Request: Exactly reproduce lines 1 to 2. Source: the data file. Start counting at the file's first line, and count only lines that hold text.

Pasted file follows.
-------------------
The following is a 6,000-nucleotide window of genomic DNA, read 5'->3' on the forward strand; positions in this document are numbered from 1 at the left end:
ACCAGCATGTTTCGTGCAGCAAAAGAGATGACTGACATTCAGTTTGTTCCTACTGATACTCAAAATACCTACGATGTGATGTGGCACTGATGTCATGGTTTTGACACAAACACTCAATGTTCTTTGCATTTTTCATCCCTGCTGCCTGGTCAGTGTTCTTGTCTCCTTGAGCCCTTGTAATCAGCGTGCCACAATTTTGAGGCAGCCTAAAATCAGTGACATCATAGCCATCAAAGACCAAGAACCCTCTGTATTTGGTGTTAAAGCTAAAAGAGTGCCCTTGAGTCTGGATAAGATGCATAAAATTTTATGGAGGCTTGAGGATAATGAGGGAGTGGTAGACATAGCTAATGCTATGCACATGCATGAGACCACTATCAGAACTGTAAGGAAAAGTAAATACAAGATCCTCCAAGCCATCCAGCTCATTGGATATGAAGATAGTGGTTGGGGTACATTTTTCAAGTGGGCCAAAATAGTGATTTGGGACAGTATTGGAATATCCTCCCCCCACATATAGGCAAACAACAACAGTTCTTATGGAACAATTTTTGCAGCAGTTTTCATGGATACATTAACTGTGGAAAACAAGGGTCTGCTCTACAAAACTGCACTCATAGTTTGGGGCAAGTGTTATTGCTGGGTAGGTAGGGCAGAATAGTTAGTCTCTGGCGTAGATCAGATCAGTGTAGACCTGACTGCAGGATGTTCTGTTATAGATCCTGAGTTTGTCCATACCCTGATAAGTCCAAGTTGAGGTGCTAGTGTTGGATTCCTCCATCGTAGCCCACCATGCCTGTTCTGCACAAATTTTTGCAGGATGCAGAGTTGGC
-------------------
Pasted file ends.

The following is a 6,000-nucleotide window of genomic DNA, read 5'->3' on the forward strand; positions in this document are numbered from 1 at the left end:
ACCAGCATGTTTCGTGCAGCAAAAGAGATGACTGACATTCAGTTTGTTCCTACTGATACTCAAAATACCTACGATGTGATGTGGCACTGATGTCATGGTTTTGACACAAACACTCAATGTTCTTTGCATTTTTCATCCCTGCTGCCTGGTCAGTGTTCTTGTCTCCTTGAGCCCTTGTAATCAGCGTGCCACAATTTTGAGGCAGCCTAAAATCAGTGACATCATAGCCATCAAAGACCAAGAACCCTCTGTATTTGGTGTTAAAGCTAAAAGAGTGCCCTTGAGTCTGGATAAGATGCATAAAATTTTATGGAGGCTTGAGGATAATGAGGGAGTGGTAGACATAGCTAATGCTATGCACATGCATGAGACCACTATCAGAACTGTAAGGAAAAGTAAATACAAGATCCTCCAAGCCATCCAGCTCATTGGATATGAAGATAGTGGTTGGGGTACATTTTTCAAGTGGGCCAAAATAGTGATTTGGGACAGTATTGGAATATCCTCCCCCCACATATAGGCAAACAACAACAGTTCTTATGGAACAATTTTTGCAGCAGTTTTCATGGATACATTAACTGTGGAAAACAAGGGTCTGCTCTACAAAACTGCACTCATAGTTTGGGGCAAGTGTTATTGCTGGGTAGGTAGGGCAGAATAGTTAGTCTCTGGCGTAGATCAGATCAGTGTAGACCTGACTGCAGGATGTTCTGTTATAGATCCTGAGTTTGTCCATACCCTGATAAGTCCAAGTTGAGGTGCTAGTGTTGGATTCCTCCATCGTAGCCCACCATGCCTGTTCTGCACAAATTTTTGCAGGATGCAGAGTTGGC